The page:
Theorem 4. Ho, HI, . . . , HP_ 1 are interval graphs. Proof. The claim is clearly true for Ho. Let i 3 1, and let C be the smallest index such that xi+1 and ye are adjacent. Notice that Hi is a split graph, i.e., S = {xl,. . . , xi)U{y~,...,yq} inducesa clique in Hi and I = (xi+], . . .,xp) U {yl, . . ., ye_]} induces an independent set in Hi. Hence the graph Hi is chordal. Assume that Hi has an AT x, y an z. Notice that for two vertices in {xi+], . . _, xp}, or for two in {VI, . . . , ye_]}, one neighborhood is contained in the other, and hence they cannot both be in an AT. The only other possibility is that one vertex say x of the AT is in {xi+], . . . , xp}, one vertex, say y, is in ye-l} and z is in S. But then every path from (Yll..., x to y passes through S and hence contains a neighbor ofz. 0 Theorem 5. Every triangulation H of G has one of HP- 1 as a subgraph. Ho,HI,..., Proof. Let H be a triangulation of G. If X induces a clique in H then HO is a subgraph of H and if Y is

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a clique of H then HI is a subgraph of H. Assume neither is the case. Take k maximal and t minimal such that (x 1, . . . , Xk } and {yr, . . . . yq} form cliques in H. We claim that xk+l is not adjacent to y,_ 1. If this were the case, then ({Xl 3.. ., Xk+ll, {yt-1 , . . . , ys}) would induce a complete bipartite subgraph in G. But every triangulation of a complete bipartite graph must be such that at least one of the color classes is a clique (otherwise there would be a chordless 4-cycle). This contradicts the fact that k is maximal and t is minimal. Now let !! be the minimal index such that Xk+l and ye are adjacent. Then it follows that JY. 3 t. This proves that Hk is a subgraph of H. 0 Corollary 6. The set of all minimal triangulations G iscontuinedin {Ho, . . . . HP-l).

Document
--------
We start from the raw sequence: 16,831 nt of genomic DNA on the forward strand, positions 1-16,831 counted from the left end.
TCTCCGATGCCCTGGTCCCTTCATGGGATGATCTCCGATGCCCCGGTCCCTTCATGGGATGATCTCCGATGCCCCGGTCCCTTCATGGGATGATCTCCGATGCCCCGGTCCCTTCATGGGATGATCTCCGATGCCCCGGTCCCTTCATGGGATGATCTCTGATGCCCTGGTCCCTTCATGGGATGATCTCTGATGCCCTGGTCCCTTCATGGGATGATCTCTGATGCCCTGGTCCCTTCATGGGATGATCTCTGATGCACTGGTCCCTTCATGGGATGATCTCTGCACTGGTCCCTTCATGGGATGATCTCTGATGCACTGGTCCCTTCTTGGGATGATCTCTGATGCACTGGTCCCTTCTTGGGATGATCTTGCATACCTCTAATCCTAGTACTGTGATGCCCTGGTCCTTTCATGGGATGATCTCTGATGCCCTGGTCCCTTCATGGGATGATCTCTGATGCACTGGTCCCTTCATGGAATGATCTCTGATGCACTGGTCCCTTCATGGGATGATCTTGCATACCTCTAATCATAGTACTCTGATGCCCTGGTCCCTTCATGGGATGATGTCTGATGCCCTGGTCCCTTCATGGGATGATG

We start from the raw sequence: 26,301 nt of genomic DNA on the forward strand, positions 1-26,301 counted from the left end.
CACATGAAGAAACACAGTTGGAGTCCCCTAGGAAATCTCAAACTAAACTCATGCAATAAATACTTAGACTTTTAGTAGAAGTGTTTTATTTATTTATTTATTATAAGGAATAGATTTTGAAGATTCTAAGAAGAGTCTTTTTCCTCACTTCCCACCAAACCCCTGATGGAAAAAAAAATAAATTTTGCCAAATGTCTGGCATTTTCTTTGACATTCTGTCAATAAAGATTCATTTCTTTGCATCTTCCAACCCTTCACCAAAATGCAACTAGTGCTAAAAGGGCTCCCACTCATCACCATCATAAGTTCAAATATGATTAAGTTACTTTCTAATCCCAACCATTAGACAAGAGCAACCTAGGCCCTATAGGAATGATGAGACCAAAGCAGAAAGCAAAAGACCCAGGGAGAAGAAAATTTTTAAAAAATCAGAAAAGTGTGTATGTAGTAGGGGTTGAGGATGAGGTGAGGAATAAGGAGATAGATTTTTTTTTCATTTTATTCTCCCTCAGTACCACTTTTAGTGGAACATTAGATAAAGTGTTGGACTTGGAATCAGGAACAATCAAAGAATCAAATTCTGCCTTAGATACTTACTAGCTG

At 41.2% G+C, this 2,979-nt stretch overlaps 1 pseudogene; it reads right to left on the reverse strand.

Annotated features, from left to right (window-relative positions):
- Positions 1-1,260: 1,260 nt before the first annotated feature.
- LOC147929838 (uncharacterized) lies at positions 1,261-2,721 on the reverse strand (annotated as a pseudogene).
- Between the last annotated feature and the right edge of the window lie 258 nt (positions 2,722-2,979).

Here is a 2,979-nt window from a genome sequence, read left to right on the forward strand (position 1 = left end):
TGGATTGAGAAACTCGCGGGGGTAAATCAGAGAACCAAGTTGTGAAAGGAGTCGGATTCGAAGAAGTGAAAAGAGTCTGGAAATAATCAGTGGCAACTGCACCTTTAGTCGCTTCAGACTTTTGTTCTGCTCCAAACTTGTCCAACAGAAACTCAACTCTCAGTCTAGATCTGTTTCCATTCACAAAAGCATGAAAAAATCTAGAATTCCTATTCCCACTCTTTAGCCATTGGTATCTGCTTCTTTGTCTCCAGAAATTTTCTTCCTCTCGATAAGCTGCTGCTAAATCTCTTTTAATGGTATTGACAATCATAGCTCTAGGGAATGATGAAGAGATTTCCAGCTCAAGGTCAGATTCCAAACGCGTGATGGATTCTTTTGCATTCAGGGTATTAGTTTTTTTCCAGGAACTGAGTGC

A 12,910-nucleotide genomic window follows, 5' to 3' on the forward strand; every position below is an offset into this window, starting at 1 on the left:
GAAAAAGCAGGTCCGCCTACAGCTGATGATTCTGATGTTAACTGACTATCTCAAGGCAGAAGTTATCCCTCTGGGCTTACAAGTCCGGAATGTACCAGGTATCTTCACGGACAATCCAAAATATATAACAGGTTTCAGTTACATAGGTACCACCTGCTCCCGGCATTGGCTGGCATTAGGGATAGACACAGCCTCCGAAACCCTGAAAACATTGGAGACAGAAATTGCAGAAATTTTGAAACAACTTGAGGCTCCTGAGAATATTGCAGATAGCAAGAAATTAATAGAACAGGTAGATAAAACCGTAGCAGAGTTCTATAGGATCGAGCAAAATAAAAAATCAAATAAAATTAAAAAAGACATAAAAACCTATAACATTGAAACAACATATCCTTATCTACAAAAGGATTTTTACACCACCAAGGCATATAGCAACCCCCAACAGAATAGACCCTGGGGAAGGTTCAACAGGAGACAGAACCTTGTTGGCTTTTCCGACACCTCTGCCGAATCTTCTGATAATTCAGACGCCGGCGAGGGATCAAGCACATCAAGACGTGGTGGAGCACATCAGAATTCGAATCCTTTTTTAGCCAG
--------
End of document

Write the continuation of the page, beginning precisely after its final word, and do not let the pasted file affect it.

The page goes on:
of

Theorem 7. There exists an O(n210gn) time &gorithm computing the bandwidth of a chain graph G = (X, Y, E) with n vertices. Proof. Let H be triangulation of G into a proper interval graph such that the bandwidth of G is equal to the clique number minus one of H. By Theorem 5, one of the interval graphs HO, HI, . . . ) HP-l, say Hk is a subgraph of H. Since Hk is a triangulation of G we have bw(G) < bw(Hk) < bw(H) = bw(G). It is easy to see that an interval model for each Hi can be computed in linear time. Using the algorithm of [ 121, our algorithm computes the bandwidth of each Hi in time O(n log n). The minimum value gives, by the above argument, the bandwidth of G. IJ

4. Conclusion In this note we have given an easy algorithm which computes the bandwidth of a chain graph with n

vertices in O(n2 logn) time. Chain graphs form a proper subclass of the class of bipartite permutation graphs. It would be interesting to know whether our results can be extended to the class of all (bipartite) permutation graphs.

References [l] SE Assmamr, G.W. Peck, M. Sysb, J. Zak, The bandwidth of caterpillars with hairs of length 1 and 2, SIAM J. Algebraic Discrete Methods 2 (1981) 387-393. [2] H. Bodlaender, M.R. Fellows, M.T. Hallet, Beyond NP-completeness for problems of bounded width: Hardness for the W hierarchy, in: Proc. 26th STGC, 1994, pp. 449458. [3] M.R. Garey, R.L. Graham, D.S. Johnson, D.E. Knuth, Complexity results for bandwidth minimization, SIAM J. Appl. Math. 34 (1978) 477495. [4] M.C. Golumbic, Algorithmic Graph Theory Graphs, Academic Press, New York, 1980.

and

Perfect

[S] E. Gurari, I.H. Sudborough, Improved dynamic programming algorithms for the bandwidth minimization and the mincut linear arrangement problem, J. Algorithms 5 (1984) 531-546. [6] H. Kaplan, R. Shamir, Pathwidth, bandwidth and completion problems to proper interval graphs with small cliques, SIAM J. Computing 25 (1996) 540-561. [7] D.J. KIeitman, R.V. Vohra, Computing the bandwidth interval graphs, SIAM J. Discrete Math. 3 (1990) 373-375.

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[8] C.E. Lekkerkerker, J.C. Boland, Representation of a finite graph by a set of intervals on a real line, Fund. Math. 51 (1962) 45-64. [Y] B. Monien, The bandwidth minimization problem for caterpillars with hairs of length 3 is NP-complete, SIAM J. Algebraic Discrete Methods 7 (1986) 505-512. [lo] C.H. Papadimitriou, The NP-completeness of the bandwidth minimization problem, Computing 16 (1976) 263-270. [ll]

G.W. Peck, A. Shastri, Bandwidth of theta graphs with short paths, Discrete Math. 103 (1992) 177-187.

[12] A.P. Sprague, An O(nlogn) algorithm for bandwidth interval graphs, SIAM J. Discrete Math. 7 (1994) 213-220. [13] M. Yannakakis, Node deletion problems SIAM J. Comput. 10 (1981) 310-327.

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on bipartite graphs,